When the Hawkes Bay Drama Workshop’s rendition of ‘Pania’ opens at East Pier, Napier, on December 2nd, it is much more than a recounting of a local story that will be played out.. 

As Juliet Cottrell, the Workshop’s director explains, “When writer, Amanda Jackson, began the journey of writing this play, she quickly came to the realization that she was, in fact, about to bring to life the history of Ngati Paarau, a Hapu based at Waiohiki, and also tell a story that has been largely misunderstood by many locals and visitors alike.” Jackson agrees and adds, “The story of Pania has been seen by so many as a tragic love story, of loss and grief, when in fact it is one of enduring commitment, of hope, guardianship and the balance between the sea and land of this coastline” 

The two women explain that this local story is very much about creation. As much so even as that of Ranginui and Papatūānuku. And the integrity with which it is told, has become a key focus for them both. This has meant close consultation with the Tareha family, who are some of the story’s owners.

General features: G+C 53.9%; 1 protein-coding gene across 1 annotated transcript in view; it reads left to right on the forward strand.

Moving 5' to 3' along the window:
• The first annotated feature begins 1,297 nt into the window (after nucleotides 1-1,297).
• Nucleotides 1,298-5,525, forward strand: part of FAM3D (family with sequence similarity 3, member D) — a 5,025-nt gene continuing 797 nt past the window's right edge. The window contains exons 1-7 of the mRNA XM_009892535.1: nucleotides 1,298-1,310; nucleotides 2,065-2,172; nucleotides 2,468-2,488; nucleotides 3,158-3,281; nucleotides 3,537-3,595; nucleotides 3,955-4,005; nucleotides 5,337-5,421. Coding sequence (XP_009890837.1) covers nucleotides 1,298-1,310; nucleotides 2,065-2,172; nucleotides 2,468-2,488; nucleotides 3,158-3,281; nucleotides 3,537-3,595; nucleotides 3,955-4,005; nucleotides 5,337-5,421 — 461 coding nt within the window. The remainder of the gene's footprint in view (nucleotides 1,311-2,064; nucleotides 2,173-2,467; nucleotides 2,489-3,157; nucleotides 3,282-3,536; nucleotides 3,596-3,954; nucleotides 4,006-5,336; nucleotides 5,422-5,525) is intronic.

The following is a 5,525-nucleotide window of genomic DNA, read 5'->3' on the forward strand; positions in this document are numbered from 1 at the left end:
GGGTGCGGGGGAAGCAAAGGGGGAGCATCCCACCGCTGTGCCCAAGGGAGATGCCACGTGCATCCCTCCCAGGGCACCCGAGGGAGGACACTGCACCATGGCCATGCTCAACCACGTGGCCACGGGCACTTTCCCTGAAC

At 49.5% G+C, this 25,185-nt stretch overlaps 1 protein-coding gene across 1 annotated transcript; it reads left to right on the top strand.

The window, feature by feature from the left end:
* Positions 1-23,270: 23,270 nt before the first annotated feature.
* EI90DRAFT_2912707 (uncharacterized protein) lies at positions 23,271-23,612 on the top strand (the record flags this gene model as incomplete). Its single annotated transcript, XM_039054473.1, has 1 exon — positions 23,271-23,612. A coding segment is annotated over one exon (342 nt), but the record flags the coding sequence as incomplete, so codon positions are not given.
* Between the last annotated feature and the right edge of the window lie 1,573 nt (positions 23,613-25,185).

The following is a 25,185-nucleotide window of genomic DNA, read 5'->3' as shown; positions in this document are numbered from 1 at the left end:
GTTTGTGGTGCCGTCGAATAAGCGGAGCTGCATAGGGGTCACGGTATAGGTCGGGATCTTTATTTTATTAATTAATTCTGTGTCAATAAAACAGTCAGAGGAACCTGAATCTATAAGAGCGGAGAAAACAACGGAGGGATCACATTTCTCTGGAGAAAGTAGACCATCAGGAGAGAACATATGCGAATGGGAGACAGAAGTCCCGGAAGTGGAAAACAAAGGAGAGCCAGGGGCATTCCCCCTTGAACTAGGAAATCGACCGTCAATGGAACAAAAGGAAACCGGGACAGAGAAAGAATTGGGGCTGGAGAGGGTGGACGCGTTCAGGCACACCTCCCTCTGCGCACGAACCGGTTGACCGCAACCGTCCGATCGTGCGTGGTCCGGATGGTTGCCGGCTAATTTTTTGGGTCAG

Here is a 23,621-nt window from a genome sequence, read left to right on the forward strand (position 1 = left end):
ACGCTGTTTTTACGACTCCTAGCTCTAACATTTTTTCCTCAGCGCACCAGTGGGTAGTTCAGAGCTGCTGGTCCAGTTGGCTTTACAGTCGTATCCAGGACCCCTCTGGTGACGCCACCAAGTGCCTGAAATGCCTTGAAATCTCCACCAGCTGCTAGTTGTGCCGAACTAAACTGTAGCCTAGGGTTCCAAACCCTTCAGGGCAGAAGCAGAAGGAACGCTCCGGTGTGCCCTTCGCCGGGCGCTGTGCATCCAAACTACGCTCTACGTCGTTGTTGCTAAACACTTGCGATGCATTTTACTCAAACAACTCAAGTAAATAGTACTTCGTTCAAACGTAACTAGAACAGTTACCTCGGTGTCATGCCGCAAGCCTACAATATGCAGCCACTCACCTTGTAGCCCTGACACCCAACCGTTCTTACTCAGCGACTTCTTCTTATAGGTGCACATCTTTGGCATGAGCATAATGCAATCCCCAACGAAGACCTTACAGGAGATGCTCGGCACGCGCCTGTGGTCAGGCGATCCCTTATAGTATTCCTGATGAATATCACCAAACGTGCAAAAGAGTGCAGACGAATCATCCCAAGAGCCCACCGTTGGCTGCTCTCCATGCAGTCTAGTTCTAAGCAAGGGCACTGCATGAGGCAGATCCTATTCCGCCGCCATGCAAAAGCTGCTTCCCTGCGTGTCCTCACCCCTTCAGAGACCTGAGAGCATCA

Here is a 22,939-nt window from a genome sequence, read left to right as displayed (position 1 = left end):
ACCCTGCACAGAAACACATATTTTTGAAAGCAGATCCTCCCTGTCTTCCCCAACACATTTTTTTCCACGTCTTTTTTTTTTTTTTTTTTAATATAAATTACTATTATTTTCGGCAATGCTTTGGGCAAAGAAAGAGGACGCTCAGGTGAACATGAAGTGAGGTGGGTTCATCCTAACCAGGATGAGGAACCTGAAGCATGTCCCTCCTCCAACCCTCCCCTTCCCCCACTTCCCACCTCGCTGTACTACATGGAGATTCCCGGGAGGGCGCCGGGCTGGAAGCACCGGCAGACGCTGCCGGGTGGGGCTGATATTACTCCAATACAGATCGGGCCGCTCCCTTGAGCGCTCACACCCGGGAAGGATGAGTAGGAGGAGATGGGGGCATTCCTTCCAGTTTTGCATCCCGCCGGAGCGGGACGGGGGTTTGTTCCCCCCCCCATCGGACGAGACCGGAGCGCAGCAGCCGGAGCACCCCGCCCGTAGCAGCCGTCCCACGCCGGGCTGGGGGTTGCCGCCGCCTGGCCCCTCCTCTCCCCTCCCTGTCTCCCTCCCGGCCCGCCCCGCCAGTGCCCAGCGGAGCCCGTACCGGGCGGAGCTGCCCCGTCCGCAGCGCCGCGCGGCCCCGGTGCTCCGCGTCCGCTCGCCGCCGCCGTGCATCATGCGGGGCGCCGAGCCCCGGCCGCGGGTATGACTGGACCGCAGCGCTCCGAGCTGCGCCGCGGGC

The clearer understanding of the story, that has come about because of the close collaboration, has intrigued local community, drawing participation from what will be more than 100 children, and support from the likes of local artist, David Trubridge, who has created a central piece for the set. 

The hopes of director, writer and story owners alike, is that in the telling of the story – as it should be – those who are involved, both participating and watching, will come to a better understanding of the richness of our region, and the on going part this story plays in the lives of those who are fortunate enough to live here. 

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